Between two blades of grass the senior mouse came out on to a little plateau, about eighteen inches away from Mr. Robinson's unwinking eyes. At that range Mr. Robinson could see its face as clearly as one sees the face of a wife over a breakfast table. It was a dignified but greedy face; its eyes, in so far as they had any expression at all, expressed a cold heart; its attraction lay in its texture, a delicious velvet—and that the mouse would never allow a human finger, however friendly, to enjoy. It would have guarded its person as a classical virgin guarded her honour. As soon as Mr. Robinson saw the mouse's remote expression, he felt as a lost sailor on a sinking ship might feel, who throws his last rope—and no saving hands grasp it.

He heard the sound of human footsteps behind him. There was a tiny explosion of flight beside him—and the mouse family was not there. Through the little grove marched a line of men in single file, going home from their work in the vineyards over the hill. Mr. Robinson sat up, and noticed, with a cold heart, that all the men wore the rush hats of the country pulled down against the low last light of the sun, and that not one face was visible.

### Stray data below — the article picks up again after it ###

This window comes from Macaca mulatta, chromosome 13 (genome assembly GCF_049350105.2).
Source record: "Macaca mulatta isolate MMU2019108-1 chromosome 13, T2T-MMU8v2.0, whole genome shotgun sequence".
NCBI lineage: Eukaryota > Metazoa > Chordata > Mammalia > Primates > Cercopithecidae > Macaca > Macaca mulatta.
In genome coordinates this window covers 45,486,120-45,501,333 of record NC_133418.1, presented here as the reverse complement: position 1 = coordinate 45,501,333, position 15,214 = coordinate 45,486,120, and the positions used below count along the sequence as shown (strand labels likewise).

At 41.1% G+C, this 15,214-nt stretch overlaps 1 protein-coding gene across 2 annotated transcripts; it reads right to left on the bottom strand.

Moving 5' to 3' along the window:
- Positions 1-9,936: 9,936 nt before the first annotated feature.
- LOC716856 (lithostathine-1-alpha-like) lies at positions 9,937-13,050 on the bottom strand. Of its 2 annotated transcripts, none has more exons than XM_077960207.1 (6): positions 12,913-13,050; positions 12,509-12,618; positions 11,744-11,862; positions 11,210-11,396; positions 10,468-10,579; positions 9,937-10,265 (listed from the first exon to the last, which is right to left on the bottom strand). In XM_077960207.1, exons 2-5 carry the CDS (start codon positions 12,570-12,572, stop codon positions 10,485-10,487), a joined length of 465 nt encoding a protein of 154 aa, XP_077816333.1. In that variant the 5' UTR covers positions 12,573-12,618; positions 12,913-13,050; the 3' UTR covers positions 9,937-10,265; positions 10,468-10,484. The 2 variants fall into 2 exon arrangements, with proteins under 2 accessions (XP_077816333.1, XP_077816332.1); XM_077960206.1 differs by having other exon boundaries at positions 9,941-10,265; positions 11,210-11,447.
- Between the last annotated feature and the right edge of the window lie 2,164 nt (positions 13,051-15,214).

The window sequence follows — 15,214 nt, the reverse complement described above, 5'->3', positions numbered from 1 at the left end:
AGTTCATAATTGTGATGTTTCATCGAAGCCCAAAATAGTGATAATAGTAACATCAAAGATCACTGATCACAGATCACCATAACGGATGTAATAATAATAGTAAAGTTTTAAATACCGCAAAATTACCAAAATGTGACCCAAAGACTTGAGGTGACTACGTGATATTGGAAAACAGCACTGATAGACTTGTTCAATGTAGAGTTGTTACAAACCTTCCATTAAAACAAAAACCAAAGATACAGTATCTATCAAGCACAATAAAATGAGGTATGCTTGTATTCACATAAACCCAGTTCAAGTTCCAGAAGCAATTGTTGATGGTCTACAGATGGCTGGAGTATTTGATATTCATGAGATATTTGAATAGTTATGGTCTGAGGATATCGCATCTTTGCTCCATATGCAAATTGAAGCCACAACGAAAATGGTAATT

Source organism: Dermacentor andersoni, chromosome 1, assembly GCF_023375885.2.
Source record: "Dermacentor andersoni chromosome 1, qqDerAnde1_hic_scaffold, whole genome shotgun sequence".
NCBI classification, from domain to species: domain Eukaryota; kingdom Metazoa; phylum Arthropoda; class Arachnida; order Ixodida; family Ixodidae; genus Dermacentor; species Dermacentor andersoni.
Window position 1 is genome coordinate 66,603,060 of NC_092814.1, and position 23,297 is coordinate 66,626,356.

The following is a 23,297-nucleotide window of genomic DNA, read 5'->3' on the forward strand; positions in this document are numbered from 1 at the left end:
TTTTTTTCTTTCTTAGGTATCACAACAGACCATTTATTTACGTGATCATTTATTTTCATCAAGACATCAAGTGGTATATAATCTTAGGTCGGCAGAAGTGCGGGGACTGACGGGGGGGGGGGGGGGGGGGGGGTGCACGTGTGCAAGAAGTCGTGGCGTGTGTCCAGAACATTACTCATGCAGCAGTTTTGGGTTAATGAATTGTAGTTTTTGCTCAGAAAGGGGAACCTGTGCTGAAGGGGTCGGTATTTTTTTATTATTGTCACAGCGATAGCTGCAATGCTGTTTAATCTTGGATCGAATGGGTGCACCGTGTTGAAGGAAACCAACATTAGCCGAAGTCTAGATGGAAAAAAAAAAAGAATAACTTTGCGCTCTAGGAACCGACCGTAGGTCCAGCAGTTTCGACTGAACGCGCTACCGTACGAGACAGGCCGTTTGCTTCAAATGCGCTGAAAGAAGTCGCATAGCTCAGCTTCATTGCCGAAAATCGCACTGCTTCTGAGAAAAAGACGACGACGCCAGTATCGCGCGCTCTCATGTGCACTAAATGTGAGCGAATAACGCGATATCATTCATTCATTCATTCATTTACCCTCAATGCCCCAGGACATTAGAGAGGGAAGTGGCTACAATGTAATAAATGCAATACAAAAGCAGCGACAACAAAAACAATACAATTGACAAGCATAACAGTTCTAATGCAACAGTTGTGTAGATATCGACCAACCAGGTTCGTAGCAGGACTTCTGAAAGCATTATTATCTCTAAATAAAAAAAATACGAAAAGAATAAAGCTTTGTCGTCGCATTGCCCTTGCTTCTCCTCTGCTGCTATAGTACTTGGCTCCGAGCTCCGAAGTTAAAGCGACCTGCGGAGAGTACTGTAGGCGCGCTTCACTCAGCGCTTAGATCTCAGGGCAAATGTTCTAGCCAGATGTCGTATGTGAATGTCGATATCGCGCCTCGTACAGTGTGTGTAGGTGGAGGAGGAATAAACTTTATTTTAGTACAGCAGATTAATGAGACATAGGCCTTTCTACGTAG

Mr. Robinson sat for some time with his face in his hands. He felt his eyes with his finger, and the shape of his nose and cheekbone; he bit his finger with his strong teeth. Here was a face—the only human face in the world. Suddenly craving for the sight of that friend behind the mirror, he got up and walked back to the Trois Moineaux. He found himself very hungry, having starved all day, but his isolation gave him a so much deeper sense of lack than did his empty stomach that, although dinner was in progress among the bands of light and shade on the terrace, his first act was to run to his room and stand before the mirror. There was a mistiness in the mirror. He rubbed it with his hand. The mistiness persisted—a compact haze of blankness that exactly covered the reflection of his face. He moved to a different angle—he moved the mirror—he saw clearly the reflection of the room, of his tweed-clad figure, of his tie, of his suitcase in the middle of the floor—but his face remained erased, like an unsatisfactory charcoal sketch. Filled with an extraordinary fear, he stood facing the mirror for some minutes, feeling with tremulous fingers for his eyes, his lips, his forehead. There seemed to him to be the same sensation of haze in his sense of touch as in his eyesight—a nervelessness—a feeling of nauseating contact with a dead thing. It was like touching with an unsuspecting hand one's own limb numbed by cold or by an accident of position.